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Shuttleworth Comments On Future Ubuntu Releases

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  • Shuttleworth Comments On Future Ubuntu Releases

    Phoronix: Shuttleworth Comments On Future Ubuntu Releases

    Mark Shuttleworth recently downplayed the likelihood that Ubuntu would turn into a true rolling-release distribution, but that changes were likely abound. He's now written another blog post about considerations being made at the company for future Ubuntu Linux releases...

    http://www.phoronix.com/vr.php?view=MTMyNTA

  • #2
    Marketing

    They get a lot of free marketing every time they do a release.

    I don't think they want to give that up anytime soon.
    Last edited by rvalles; 03-12-2013, 02:46 AM. Reason: typo

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    • #3
      So, closer to Debian's release cycle and more server oriented than end user?

      The best "rolling release" strategy I've seen is Chakra's: keep core packages (kernel, libc, etc.) relatively stable but update user-space components (desktop apps) more frequently. Of course for Chakra it's easier because they have far less packages to manage than Debian or Ubuntu, but I think the strategy is still an interesting one.

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      • #4
        Originally posted by Cyborg16 View Post
        The best "rolling release" strategy I've seen is Chakra's: keep core packages (kernel, libc, etc.) relatively stable but update user-space components (desktop apps) more frequently. Of course for Chakra it's easier because they have far less packages to manage than Debian or Ubuntu, but I think the strategy is still an interesting one.
        +1


        Also, there is no Ubuntu for me, they just fraked up too much

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        • #5
          Arch and Gentoo

          The most popular two distributions that are doing continuous updates reasonably well are Arch and Gentoo.

          The former is relatively low-maintainance and easy to use, to the point I recommend it to power-users with no Linux experience. Their "Beginner's Guide" walks them through the install process while teaching them Linux fundamentals; As I've learnt, this seems to result on users continuing to try and learn Linux stuff after the install, rather than discarding Linux as useless (Ubuntu, a commercial distribution that has nothing to do with the others (different like Android) and is popular for its dumbed down interface) or too hard (other true community-based distros like Debian or Gentoo. It's not that these are hard, but they don't have learning built in in the install process in the manner Arch does, so for a non-experienced user the curve is often too steep).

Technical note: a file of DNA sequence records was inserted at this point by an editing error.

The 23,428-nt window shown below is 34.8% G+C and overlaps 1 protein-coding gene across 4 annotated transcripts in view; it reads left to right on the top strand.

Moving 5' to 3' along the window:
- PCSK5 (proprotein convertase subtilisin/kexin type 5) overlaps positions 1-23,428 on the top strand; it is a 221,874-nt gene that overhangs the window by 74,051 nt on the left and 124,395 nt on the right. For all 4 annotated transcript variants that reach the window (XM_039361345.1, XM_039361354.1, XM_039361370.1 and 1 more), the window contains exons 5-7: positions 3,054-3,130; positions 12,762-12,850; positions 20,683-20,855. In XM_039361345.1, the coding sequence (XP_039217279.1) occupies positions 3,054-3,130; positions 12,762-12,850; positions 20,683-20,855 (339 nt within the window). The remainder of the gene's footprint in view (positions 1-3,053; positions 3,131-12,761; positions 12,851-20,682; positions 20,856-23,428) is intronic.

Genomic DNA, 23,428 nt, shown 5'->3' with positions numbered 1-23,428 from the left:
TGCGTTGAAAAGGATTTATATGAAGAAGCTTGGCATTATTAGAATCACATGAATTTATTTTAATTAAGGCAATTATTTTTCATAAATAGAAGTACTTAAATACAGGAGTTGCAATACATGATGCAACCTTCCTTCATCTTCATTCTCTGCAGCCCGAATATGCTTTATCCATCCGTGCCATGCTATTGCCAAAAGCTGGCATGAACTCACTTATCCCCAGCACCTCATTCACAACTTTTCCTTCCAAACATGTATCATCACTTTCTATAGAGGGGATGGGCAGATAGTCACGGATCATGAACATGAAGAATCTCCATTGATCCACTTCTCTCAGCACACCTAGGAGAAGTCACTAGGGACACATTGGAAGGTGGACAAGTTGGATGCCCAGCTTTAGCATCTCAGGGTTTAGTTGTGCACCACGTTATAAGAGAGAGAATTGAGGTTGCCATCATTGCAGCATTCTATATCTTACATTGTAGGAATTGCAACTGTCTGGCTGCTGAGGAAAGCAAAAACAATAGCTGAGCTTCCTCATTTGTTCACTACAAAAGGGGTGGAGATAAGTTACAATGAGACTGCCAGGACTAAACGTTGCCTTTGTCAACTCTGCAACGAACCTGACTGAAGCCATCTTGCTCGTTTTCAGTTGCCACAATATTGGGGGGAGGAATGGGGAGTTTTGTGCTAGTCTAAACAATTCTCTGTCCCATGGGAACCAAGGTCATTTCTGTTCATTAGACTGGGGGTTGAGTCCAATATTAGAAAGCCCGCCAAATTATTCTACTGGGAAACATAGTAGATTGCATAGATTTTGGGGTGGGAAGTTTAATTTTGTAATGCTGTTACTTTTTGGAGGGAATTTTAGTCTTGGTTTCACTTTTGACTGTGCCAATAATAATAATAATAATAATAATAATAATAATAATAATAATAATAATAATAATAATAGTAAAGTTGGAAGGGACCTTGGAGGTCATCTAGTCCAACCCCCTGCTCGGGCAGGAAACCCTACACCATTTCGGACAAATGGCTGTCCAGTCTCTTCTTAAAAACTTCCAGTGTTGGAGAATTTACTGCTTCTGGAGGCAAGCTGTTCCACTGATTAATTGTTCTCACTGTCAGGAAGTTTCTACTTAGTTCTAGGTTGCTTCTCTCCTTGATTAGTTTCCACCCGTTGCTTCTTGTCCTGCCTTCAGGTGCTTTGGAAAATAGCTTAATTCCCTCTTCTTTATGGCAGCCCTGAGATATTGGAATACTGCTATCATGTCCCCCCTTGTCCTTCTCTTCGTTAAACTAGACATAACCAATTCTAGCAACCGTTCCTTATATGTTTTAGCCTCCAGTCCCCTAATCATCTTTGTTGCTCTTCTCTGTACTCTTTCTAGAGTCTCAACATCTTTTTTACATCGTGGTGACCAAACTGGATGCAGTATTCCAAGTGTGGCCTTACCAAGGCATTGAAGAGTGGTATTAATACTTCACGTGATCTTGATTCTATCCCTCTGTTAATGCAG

Last edited by rvalles; 03-12-2013, 05:29 AM. Reason: better wording

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          • #6
            Browsers are crucial

            It is crucial that web browsers such as Firefox and Chromium are quickly and frequently updated!

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            • #7
              Originally posted by Redi44 View Post
              +1


              Also, there is no Ubuntu for me, they just fraked up too much
              Ok, so stop reading Ubuntu related articles and getting angery..... if you don't like something, stop caring about it and move on. Its not healthy to dwell on things.

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              • #8
                Originally posted by Cyborg16 View Post
                So, closer to Debian's release cycle and more server oriented than end user?

                The best "rolling release" strategy I've seen is Chakra's: keep core packages (kernel, libc, etc.) relatively stable but update user-space components (desktop apps) more frequently. Of course for Chakra it's easier because they have far less packages to manage than Debian or Ubuntu, but I think the strategy is still an interesting one.
                Yeah, Chakra got their release model right for consumer devices. Really hope Ubuntu will follow. I don't use Ubuntu, but I would like to see the most popular Linux distro (and it's derivitives: Mint, Elementary, etc) move to a better model.

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